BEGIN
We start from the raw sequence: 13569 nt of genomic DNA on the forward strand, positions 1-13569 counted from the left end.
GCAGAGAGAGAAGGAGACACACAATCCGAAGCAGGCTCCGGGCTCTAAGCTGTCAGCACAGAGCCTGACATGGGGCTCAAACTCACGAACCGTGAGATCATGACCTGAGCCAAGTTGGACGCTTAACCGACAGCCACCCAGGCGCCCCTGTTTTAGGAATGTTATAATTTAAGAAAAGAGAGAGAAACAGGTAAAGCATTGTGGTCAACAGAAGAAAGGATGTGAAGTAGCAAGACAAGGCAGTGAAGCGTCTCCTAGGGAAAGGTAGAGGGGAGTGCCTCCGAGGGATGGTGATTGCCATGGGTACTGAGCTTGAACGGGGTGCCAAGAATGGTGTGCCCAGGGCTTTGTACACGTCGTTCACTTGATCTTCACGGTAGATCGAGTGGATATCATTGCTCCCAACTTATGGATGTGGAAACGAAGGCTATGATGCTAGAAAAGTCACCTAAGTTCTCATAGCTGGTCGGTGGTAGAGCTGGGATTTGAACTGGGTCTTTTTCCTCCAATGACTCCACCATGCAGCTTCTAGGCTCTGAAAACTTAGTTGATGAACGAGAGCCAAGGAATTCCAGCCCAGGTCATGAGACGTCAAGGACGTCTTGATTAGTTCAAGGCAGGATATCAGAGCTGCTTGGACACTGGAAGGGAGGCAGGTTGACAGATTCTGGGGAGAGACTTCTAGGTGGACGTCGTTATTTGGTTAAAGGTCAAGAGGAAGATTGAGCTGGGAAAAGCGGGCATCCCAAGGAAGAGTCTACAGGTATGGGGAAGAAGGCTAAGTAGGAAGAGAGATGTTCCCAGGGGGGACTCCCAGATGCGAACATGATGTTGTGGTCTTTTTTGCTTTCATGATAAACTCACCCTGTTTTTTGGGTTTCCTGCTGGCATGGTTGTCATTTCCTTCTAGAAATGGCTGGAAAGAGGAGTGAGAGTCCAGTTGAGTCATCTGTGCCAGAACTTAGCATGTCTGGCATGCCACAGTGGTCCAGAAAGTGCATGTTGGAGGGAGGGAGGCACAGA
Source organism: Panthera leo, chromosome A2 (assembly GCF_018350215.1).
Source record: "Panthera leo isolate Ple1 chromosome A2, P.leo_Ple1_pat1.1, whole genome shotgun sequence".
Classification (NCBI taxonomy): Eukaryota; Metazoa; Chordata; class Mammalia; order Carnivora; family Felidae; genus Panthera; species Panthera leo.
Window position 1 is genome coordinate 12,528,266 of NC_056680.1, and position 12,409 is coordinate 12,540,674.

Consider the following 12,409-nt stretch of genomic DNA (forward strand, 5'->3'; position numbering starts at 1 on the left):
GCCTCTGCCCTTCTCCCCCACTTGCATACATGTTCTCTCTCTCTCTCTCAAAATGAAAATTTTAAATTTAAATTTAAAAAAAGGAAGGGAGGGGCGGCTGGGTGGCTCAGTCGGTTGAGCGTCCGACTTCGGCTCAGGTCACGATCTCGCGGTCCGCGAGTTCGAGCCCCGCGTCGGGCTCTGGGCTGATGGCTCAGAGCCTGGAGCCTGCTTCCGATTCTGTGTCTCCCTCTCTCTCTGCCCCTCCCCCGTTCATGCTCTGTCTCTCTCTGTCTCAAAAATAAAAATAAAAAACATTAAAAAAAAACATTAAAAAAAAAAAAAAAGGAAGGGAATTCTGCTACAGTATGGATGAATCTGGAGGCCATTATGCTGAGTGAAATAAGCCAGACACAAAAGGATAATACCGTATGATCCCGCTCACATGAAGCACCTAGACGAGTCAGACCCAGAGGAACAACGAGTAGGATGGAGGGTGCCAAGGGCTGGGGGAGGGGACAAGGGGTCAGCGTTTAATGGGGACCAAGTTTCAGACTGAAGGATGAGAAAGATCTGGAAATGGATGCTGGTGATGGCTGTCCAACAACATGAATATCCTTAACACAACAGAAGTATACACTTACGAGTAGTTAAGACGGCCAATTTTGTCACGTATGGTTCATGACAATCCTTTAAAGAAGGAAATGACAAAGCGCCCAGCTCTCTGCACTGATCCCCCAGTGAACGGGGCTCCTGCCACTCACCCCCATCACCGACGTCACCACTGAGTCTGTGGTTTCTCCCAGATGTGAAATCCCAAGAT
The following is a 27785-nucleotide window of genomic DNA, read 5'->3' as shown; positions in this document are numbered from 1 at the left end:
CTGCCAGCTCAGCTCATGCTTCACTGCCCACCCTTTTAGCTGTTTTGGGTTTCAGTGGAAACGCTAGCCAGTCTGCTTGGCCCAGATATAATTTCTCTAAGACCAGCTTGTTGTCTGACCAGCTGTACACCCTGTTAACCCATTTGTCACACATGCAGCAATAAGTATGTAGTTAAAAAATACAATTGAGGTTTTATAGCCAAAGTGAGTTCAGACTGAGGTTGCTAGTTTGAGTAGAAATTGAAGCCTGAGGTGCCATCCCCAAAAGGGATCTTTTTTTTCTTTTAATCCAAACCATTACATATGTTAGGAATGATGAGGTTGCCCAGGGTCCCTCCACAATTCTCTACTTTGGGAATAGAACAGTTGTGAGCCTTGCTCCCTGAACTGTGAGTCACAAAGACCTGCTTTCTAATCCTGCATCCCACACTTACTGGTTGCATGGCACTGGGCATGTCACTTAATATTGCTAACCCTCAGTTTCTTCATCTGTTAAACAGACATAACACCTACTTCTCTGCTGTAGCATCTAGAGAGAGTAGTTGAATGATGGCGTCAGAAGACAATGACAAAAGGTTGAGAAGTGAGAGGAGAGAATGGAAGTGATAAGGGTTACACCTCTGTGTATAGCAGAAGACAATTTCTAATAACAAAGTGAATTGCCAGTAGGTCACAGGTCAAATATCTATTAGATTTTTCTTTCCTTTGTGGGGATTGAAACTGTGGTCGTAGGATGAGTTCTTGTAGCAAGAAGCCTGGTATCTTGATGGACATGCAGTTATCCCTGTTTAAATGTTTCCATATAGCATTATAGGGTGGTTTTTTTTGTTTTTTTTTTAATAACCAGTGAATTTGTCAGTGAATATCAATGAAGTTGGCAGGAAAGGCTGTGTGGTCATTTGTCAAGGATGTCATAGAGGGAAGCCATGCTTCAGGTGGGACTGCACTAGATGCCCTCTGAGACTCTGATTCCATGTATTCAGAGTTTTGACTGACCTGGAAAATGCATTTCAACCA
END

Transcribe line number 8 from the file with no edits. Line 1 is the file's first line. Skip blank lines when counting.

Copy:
GCCTCTGCCCTTCTCCCCCACTTGCATACATGTTCTCTCTCTCTCTCTCAAAATGAAAATTTTAAATTTAAATTTAAAAAAAGGAAGGGAGGGGCGGCTGGGTGGCTCAGTCGGTTGAGCGTCCGACTTCGGCTCAGGTCACGATCTCGCGGTCCGCGAGTTCGAGCCCCGCGTCGGGCTCTGGGCTGATGGCTCAGAGCCTGGAGCCTGCTTCCGATTCTGTGTCTCCCTCTCTCTCTGCCCCTCCCCCGTTCATGCTCTGTCTCTCTCTGTCTCAAAAATAAAAATAAAAAACATTAAAAAAAAACATTAAAAAAAAAAAAAAAGGAAGGGAATTCTGCTACAGTATGGATGAATCTGGAGGCCATTATGCTGAGTGAAATAAGCCAGACACAAAAGGATAATACCGTATGATCCCGCTCACATGAAGCACCTAGACGAGTCAGACCCAGAGGAACAACGAGTAGGATGGAGGGTGCCAAGGGCTGGGGGAGGGGACAAGGGGTCAGCGTTTAATGGGGACCAAGTTTCAGACTGAAGGATGAGAAAGATCTGGAAATGGATGCTGGTGATGGCTGTCCAACAACATGAATATCCTTAACACAACAGAAGTATACACTTACGAGTAGTTAAGACGGCCAATTTTGTCACGTATGGTTCATGACAATCCTTTAAAGAAGGAAATGACAAAGCGCCCAGCTCTCTGCACTGATCCCCCAGTGAACGGGGCTCCTGCCACTCACCCCCATCACCGACGTCACCACTGAGTCTGTGGTTTCTCCCAGATGTGAAATCCCAAGAT